By Lori Bosworth
He’s been censored, jailed, had his blog shut down and his passport revoked, but Chinese artist and activist Ai WeiWei has a passion to continue fighting for the common man. The artist’s exhibit, Ai WeiWei: According to What?, opens at the Art Gallery of Ontario on August 17, 2013 on its first major North American survey of his work. Torontonians have embraced Ai WeiWei’s zodiac installation at Nathan Phillips Square, which arrived in June 2013, as a precursor for the exhibit. We’ll also see a new installation of WeiWei’s Forever Bicycles at Nuit Blanche 2013 at Nathan Phillips Square.
Ai WeiWei was born to poet Ai Qing, an intellectual sent to a labour camp by the Anti-Rightist Movement when his son was only one. Ai WeiWei attended the Beijing Film Academy before going to New York City in 1981 and stayed until 1993, becoming influenced by Marcel Duchamp, Andy Warhol and Jasper Johns. WeiWei’s works range from photography to sculpture to filmmaking and throughout these media, WeiWei expresses the idea that it is important to understand both Western and Eastern cultures. His work also raises questions about what needs to be protected and what needs to be demolished.
These teahouses, reflecting the centre of Chinese culture, are made of Pu’er tea and weigh more than one tonne each.
Ai WeiWei was the artistic consultant of the Bird’s Nest at the 2008 Beijing Olympics, but distanced himself from the project due to his displeasure at the Chinese government forcing migrants out of the city and presenting a false image of the country’s progress. These photos document the construction of the Bird’s Nest.
Deeply upset by the 2008 Sichuan earthquake and the inadequate construction of many schools which collapsed during the catastrophe, WeiWei took a series of photographs including this one which shows the backpacks of children who died in the earthquake. WeiWei felt the Chinese government ignored the impacts of the earthquake, instead wanting to move forward.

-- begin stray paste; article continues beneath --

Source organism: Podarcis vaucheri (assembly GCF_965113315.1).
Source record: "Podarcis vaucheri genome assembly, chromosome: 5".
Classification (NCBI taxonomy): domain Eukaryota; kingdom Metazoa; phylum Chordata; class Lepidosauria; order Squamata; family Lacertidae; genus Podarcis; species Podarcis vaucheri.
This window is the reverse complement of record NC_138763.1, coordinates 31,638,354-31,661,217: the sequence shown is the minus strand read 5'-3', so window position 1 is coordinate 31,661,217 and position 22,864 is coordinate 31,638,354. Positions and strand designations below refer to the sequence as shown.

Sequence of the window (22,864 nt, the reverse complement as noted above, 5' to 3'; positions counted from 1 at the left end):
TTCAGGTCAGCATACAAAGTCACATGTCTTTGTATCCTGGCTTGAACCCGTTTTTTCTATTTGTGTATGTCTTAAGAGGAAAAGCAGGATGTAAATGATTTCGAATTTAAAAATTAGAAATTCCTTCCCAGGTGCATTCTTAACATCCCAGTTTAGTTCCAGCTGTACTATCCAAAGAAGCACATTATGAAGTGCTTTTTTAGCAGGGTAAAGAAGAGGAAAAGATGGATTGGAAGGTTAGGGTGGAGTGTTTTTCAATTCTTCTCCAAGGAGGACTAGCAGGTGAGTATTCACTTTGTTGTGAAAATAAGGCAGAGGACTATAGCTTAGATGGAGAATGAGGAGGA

Ai WeiWei was so dissatisfied with the Chinese government’s response to the earthquake that he created a documentary, as well as the installation, Straight, which is made of 38 tonnes of steel rebar collected from the site where more than 70,000 people were killed. The art installation is a memorial to the children who died in the earthquake.
Demonstrating influence from Andy Warhol, the Coca-Cola Vase combines old artistry with a vase from the Han Dynasty with new corporate branding for an East meets West piece or the commodification of art.
Ai WeiWei created the Moon Chest from seven chests made of huali wood. He carved four circles in each chest and placed them in a row so that you can see each phase of the moon when looking through the holes.
The stunning Kippe installation is a collection of iron wood and gymnastic parallel bars from Qing Dynasty temples.
The Ai WeiWei exhibition contains more than 7,000 digital images taken by Ai WeiWei of his daily life including his time spent in New York City. Ai WeiWei has uploaded controversial images to his Twitter account including the one below:
Ai WeiWei took similar photos of himself giving the finger to the Eiffel Tower and Tiananmen Square.
Ai WeiWei: According to What? is a bold exhibition of the works of a truly original and passionate man intent on bridging the gap between Eastern and Western cultures. The exhibit is at the Art Gallery of Ontario at 317 Dundas Street West (at McCaul Street) from August 17, 2013 to October 27, 2013. Tickets may be purchased online.